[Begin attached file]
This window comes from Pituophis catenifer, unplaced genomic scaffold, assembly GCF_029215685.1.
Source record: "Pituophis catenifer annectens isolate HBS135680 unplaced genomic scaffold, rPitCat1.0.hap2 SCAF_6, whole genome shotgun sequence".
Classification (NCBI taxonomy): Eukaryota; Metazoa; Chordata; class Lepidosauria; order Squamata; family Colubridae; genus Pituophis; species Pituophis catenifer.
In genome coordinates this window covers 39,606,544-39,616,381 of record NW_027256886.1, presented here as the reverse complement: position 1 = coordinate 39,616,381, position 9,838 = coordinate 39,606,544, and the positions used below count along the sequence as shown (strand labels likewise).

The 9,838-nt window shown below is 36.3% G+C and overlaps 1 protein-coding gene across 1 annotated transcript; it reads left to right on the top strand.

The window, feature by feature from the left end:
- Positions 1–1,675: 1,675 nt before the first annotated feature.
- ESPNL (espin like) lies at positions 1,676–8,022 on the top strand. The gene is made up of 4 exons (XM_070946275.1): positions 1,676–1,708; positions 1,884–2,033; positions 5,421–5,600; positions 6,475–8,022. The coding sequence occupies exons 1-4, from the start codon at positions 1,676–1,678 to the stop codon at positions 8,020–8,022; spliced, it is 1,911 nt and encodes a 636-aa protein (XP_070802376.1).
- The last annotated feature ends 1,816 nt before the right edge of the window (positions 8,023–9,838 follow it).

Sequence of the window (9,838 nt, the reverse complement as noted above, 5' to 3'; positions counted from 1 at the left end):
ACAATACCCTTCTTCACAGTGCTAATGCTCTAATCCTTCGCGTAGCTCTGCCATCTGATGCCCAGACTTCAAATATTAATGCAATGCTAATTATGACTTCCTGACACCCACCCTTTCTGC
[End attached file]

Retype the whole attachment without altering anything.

This window comes from Pituophis catenifer, unplaced genomic scaffold, assembly GCF_029215685.1.
Source record: "Pituophis catenifer annectens isolate HBS135680 unplaced genomic scaffold, rPitCat1.0.hap2 SCAF_6, whole genome shotgun sequence".
Classification (NCBI taxonomy): Eukaryota; Metazoa; Chordata; class Lepidosauria; order Squamata; family Colubridae; genus Pituophis; species Pituophis catenifer.
In genome coordinates this window covers 39,606,544-39,616,381 of record NW_027256886.1, presented here as the reverse complement: position 1 = coordinate 39,616,381, position 9,838 = coordinate 39,606,544, and the positions used below count along the sequence as shown (strand labels likewise).

The 9,838-nt window shown below is 36.3% G+C and overlaps 1 protein-coding gene across 1 annotated transcript; it reads left to right on the top strand.

The window, feature by feature from the left end:
- Positions 1–1,675: 1,675 nt before the first annotated feature.
- ESPNL (espin like) lies at positions 1,676–8,022 on the top strand. The gene is made up of 4 exons (XM_070946275.1): positions 1,676–1,708; positions 1,884–2,033; positions 5,421–5,600; positions 6,475–8,022. The coding sequence occupies exons 1-4, from the start codon at positions 1,676–1,678 to the stop codon at positions 8,020–8,022; spliced, it is 1,911 nt and encodes a 636-aa protein (XP_070802376.1).
- The last annotated feature ends 1,816 nt before the right edge of the window (positions 8,023–9,838 follow it).

Sequence of the window (9,838 nt, the reverse complement as noted above, 5' to 3'; positions counted from 1 at the left end):
ACAATACCCTTCTTCACAGTGCTAATGCTCTAATCCTTCGCGTAGCTCTGCCATCTGATGCCCAGACTTCAAATATTAATGCAATGCTAATTATGACTTCCTGACACCCACCCTTTCTGC